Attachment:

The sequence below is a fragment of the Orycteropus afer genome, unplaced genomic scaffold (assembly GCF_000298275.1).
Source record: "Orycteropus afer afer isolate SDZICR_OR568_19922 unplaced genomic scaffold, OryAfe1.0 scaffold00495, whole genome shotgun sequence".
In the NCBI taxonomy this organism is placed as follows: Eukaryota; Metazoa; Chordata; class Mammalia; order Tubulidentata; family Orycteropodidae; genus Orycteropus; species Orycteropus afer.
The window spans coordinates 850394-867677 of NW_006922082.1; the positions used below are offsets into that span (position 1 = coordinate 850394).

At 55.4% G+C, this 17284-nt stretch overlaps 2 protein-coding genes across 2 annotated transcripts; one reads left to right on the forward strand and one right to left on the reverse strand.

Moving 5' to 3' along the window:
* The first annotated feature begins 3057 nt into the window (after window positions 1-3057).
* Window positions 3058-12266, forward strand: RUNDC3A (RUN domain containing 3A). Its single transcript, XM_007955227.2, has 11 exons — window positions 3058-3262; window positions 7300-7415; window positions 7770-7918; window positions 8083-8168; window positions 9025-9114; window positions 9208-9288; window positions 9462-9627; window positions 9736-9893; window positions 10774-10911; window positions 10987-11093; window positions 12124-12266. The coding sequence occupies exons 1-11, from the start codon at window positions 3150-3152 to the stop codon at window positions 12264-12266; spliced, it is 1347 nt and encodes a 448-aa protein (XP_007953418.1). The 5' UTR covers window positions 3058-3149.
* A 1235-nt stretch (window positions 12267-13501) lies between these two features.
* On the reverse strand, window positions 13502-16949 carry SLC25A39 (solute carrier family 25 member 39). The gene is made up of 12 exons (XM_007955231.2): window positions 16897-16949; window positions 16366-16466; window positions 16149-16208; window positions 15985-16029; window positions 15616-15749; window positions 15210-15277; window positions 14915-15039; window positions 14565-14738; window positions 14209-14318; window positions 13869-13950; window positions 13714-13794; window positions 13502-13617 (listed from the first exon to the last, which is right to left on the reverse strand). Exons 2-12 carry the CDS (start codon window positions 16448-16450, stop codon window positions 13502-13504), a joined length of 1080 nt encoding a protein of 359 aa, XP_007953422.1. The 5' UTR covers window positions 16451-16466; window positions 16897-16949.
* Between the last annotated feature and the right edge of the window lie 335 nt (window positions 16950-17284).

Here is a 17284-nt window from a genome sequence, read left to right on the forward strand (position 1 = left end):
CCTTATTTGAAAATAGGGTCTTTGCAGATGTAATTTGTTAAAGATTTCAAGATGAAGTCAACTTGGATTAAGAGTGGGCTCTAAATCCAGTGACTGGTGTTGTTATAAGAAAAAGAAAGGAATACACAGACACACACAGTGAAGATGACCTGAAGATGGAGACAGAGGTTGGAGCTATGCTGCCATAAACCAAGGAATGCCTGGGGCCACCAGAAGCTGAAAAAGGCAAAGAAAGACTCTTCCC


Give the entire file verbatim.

The sequence below is a fragment of the Orycteropus afer genome, unplaced genomic scaffold (assembly GCF_000298275.1).
Source record: "Orycteropus afer afer isolate SDZICR_OR568_19922 unplaced genomic scaffold, OryAfe1.0 scaffold00495, whole genome shotgun sequence".
In the NCBI taxonomy this organism is placed as follows: Eukaryota; Metazoa; Chordata; class Mammalia; order Tubulidentata; family Orycteropodidae; genus Orycteropus; species Orycteropus afer.
The window spans coordinates 850394-867677 of NW_006922082.1; the positions used below are offsets into that span (position 1 = coordinate 850394).

At 55.4% G+C, this 17284-nt stretch overlaps 2 protein-coding genes across 2 annotated transcripts; one reads left to right on the forward strand and one right to left on the reverse strand.

Moving 5' to 3' along the window:
* The first annotated feature begins 3057 nt into the window (after window positions 1-3057).
* Window positions 3058-12266, forward strand: RUNDC3A (RUN domain containing 3A). Its single transcript, XM_007955227.2, has 11 exons — window positions 3058-3262; window positions 7300-7415; window positions 7770-7918; window positions 8083-8168; window positions 9025-9114; window positions 9208-9288; window positions 9462-9627; window positions 9736-9893; window positions 10774-10911; window positions 10987-11093; window positions 12124-12266. The coding sequence occupies exons 1-11, from the start codon at window positions 3150-3152 to the stop codon at window positions 12264-12266; spliced, it is 1347 nt and encodes a 448-aa protein (XP_007953418.1). The 5' UTR covers window positions 3058-3149.
* A 1235-nt stretch (window positions 12267-13501) lies between these two features.
* On the reverse strand, window positions 13502-16949 carry SLC25A39 (solute carrier family 25 member 39). The gene is made up of 12 exons (XM_007955231.2): window positions 16897-16949; window positions 16366-16466; window positions 16149-16208; window positions 15985-16029; window positions 15616-15749; window positions 15210-15277; window positions 14915-15039; window positions 14565-14738; window positions 14209-14318; window positions 13869-13950; window positions 13714-13794; window positions 13502-13617 (listed from the first exon to the last, which is right to left on the reverse strand). Exons 2-12 carry the CDS (start codon window positions 16448-16450, stop codon window positions 13502-13504), a joined length of 1080 nt encoding a protein of 359 aa, XP_007953422.1. The 5' UTR covers window positions 16451-16466; window positions 16897-16949.
* Between the last annotated feature and the right edge of the window lie 335 nt (window positions 16950-17284).

Here is a 17284-nt window from a genome sequence, read left to right on the forward strand (position 1 = left end):
CCTTATTTGAAAATAGGGTCTTTGCAGATGTAATTTGTTAAAGATTTCAAGATGAAGTCAACTTGGATTAAGAGTGGGCTCTAAATCCAGTGACTGGTGTTGTTATAAGAAAAAGAAAGGAATACACAGACACACACAGTGAAGATGACCTGAAGATGGAGACAGAGGTTGGAGCTATGCTGCCATAAACCAAGGAATGCCTGGGGCCACCAGAAGCTGAAAAAGGCAAAGAAAGACTCTTCCC